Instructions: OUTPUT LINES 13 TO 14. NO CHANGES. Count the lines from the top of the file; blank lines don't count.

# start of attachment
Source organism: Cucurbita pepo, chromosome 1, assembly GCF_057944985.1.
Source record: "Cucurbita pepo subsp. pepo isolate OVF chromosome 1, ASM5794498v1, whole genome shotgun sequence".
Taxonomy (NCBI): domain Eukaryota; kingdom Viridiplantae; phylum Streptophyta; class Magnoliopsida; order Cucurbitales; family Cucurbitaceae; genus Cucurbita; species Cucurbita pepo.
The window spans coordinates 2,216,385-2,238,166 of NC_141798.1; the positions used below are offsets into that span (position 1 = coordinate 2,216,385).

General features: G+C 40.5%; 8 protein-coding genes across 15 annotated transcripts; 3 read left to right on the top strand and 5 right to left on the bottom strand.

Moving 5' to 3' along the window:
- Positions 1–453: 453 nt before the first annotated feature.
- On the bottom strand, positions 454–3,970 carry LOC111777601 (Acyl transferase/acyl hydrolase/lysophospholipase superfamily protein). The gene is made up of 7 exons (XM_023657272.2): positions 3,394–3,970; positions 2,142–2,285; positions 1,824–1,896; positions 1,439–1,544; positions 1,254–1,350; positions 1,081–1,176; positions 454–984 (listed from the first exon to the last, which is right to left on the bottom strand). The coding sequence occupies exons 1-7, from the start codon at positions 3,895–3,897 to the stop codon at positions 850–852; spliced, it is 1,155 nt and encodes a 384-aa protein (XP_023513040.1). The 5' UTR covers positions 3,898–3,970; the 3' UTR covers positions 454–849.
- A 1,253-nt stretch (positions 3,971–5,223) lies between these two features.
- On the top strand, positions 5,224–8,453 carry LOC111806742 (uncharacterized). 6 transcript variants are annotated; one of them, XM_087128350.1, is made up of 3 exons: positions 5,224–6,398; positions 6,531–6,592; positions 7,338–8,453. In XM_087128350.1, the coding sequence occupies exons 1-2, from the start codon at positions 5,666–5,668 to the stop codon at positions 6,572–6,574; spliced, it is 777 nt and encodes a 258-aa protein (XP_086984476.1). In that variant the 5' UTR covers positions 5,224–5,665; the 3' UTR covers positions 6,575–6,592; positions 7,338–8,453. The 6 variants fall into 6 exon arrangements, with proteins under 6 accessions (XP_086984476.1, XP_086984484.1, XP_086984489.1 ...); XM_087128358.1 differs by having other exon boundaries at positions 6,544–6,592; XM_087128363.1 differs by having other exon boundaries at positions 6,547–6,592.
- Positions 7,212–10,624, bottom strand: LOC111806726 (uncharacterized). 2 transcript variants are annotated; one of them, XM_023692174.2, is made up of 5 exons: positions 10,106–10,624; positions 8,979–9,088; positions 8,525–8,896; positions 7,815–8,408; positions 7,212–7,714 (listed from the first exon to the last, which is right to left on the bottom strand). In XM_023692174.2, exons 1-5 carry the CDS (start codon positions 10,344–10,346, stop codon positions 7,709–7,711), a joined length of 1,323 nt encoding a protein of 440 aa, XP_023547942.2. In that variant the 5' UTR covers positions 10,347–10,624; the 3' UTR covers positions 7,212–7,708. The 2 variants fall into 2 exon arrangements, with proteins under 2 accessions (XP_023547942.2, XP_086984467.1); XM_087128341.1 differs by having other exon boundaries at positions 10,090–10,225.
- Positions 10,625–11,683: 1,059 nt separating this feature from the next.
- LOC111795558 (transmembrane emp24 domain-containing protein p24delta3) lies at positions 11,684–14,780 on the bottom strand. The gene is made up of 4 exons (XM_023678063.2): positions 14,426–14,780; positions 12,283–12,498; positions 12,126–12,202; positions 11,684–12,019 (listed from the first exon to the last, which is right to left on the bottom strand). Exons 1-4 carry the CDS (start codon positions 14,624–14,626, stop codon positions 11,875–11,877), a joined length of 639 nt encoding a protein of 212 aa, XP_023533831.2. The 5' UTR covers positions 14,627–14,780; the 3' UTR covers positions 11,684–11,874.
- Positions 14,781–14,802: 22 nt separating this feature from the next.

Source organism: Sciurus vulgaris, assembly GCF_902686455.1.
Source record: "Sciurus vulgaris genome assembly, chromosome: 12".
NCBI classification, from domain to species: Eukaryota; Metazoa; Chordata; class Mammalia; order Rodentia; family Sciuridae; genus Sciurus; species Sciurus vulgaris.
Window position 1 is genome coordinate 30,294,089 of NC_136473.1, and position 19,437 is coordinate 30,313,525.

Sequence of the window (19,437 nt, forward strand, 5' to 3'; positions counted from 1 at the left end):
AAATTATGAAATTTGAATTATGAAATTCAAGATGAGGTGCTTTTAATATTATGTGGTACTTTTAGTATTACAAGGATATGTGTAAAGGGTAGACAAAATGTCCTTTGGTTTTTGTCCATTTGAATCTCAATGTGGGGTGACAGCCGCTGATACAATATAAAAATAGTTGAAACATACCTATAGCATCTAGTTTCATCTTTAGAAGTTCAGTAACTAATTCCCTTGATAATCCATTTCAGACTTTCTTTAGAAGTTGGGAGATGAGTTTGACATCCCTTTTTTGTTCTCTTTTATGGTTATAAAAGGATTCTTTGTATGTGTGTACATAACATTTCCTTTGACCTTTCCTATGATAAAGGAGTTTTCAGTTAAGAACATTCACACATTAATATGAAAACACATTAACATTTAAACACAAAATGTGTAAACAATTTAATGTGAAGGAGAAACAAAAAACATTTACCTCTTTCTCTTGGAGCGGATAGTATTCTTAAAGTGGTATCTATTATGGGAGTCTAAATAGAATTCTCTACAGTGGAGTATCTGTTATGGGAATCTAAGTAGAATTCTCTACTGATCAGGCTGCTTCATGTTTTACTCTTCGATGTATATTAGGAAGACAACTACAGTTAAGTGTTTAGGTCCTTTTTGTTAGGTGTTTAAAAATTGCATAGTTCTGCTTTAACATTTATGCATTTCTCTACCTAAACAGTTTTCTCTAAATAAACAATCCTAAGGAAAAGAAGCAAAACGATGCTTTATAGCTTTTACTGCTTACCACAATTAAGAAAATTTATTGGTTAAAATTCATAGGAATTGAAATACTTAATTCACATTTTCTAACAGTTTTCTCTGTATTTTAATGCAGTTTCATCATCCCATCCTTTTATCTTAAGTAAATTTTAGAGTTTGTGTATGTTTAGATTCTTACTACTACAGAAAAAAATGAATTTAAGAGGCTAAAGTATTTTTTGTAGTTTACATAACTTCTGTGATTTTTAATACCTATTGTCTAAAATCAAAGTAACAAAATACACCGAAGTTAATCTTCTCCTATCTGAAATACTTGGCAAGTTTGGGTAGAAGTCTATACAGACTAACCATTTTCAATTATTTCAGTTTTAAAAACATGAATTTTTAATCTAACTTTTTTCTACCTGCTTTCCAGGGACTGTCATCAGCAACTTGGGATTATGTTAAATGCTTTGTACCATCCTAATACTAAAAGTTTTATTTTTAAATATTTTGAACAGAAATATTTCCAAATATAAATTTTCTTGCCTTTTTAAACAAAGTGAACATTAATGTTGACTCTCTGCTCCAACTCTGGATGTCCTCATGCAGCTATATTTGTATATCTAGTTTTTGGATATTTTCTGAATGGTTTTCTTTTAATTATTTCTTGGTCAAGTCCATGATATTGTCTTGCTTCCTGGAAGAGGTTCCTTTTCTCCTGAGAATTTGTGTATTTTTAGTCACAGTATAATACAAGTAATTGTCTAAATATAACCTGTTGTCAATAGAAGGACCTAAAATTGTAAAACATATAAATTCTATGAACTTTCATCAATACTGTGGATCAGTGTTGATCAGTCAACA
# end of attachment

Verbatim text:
- LOC111795558 (transmembrane emp24 domain-containing protein p24delta3) lies at positions 11,684–14,780 on the bottom strand. The gene is made up of 4 exons (XM_023678063.2): positions 14,426–14,780; positions 12,283–12,498; positions 12,126–12,202; positions 11,684–12,019 (listed from the first exon to the last, which is right to left on the bottom strand). Exons 1-4 carry the CDS (start codon positions 14,624–14,626, stop codon positions 11,875–11,877), a joined length of 639 nt encoding a protein of 212 aa, XP_023533831.2. The 5' UTR covers positions 14,627–14,780; the 3' UTR covers positions 11,684–11,874.
- Positions 14,781–14,802: 22 nt separating this feature from the next.